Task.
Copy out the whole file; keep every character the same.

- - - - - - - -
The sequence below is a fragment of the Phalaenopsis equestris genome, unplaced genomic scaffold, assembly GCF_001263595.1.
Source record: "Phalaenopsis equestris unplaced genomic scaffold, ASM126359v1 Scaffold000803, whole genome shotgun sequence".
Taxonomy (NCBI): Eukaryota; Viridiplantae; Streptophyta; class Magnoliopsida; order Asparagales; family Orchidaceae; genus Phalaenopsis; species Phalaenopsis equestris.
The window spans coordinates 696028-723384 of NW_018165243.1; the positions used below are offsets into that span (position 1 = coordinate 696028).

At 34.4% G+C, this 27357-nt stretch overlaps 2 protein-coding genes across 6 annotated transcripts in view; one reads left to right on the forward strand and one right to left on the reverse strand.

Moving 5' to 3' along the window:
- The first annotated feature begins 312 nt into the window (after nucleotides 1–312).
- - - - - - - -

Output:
The sequence below is a fragment of the Phalaenopsis equestris genome, unplaced genomic scaffold, assembly GCF_001263595.1.
Source record: "Phalaenopsis equestris unplaced genomic scaffold, ASM126359v1 Scaffold000803, whole genome shotgun sequence".
Taxonomy (NCBI): Eukaryota; Viridiplantae; Streptophyta; class Magnoliopsida; order Asparagales; family Orchidaceae; genus Phalaenopsis; species Phalaenopsis equestris.
The window spans coordinates 696028-723384 of NW_018165243.1; the positions used below are offsets into that span (position 1 = coordinate 696028).

At 34.4% G+C, this 27357-nt stretch overlaps 2 protein-coding genes across 6 annotated transcripts in view; one reads left to right on the forward strand and one right to left on the reverse strand.

Moving 5' to 3' along the window:
- The first annotated feature begins 312 nt into the window (after nucleotides 1–312).